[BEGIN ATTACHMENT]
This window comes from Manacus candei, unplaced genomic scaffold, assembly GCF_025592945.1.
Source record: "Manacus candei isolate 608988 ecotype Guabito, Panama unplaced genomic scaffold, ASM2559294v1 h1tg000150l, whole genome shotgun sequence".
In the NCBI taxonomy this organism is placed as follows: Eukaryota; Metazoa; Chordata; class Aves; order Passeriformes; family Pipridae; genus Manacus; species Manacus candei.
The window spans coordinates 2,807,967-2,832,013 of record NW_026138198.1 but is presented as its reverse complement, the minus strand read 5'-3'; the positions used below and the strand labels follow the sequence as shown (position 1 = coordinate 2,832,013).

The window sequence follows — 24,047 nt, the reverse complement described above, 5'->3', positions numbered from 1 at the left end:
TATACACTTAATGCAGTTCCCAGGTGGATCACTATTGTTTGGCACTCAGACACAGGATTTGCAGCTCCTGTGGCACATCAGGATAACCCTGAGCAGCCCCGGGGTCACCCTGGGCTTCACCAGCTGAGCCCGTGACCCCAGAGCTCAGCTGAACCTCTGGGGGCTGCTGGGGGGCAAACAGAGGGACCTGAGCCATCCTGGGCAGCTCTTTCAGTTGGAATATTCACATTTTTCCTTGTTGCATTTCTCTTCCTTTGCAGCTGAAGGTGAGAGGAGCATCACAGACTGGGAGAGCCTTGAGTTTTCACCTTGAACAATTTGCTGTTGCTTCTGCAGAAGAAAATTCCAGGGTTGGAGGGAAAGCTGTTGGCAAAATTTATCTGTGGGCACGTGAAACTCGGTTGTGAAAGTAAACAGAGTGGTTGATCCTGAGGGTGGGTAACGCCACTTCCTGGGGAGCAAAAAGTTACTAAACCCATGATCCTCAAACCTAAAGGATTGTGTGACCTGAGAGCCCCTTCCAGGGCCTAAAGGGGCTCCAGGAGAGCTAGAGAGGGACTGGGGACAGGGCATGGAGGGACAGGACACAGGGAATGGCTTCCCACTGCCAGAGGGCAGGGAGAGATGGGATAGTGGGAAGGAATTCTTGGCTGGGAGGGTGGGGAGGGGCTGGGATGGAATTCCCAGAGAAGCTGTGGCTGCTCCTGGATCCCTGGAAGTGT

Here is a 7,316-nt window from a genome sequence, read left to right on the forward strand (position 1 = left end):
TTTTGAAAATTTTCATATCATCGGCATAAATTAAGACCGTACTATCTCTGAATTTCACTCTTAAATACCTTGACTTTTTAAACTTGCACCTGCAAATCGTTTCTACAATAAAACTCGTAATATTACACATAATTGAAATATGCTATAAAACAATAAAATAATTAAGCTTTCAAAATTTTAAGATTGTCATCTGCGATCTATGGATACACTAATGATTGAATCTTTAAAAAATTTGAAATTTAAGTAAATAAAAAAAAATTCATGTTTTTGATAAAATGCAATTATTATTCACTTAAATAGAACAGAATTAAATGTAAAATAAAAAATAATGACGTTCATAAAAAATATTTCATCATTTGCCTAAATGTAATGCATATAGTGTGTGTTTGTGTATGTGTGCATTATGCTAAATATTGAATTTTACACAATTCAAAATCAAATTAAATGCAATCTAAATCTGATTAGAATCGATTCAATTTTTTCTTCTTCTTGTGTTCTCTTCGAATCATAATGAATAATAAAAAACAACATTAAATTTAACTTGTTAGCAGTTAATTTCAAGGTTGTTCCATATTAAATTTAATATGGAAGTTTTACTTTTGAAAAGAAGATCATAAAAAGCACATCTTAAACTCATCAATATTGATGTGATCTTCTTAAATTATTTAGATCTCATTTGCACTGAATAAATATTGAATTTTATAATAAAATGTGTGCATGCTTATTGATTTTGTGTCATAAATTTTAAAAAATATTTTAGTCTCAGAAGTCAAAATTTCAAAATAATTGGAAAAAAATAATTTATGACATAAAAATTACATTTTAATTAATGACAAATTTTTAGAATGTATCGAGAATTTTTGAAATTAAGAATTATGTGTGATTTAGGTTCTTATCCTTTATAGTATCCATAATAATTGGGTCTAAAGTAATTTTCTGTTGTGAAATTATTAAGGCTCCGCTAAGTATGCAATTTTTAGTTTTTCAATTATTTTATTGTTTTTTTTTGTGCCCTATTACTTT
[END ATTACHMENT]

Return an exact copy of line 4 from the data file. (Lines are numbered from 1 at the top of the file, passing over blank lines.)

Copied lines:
The window spans coordinates 2,807,967-2,832,013 of record NW_026138198.1 but is presented as its reverse complement, the minus strand read 5'-3'; the positions used below and the strand labels follow the sequence as shown (position 1 = coordinate 2,832,013).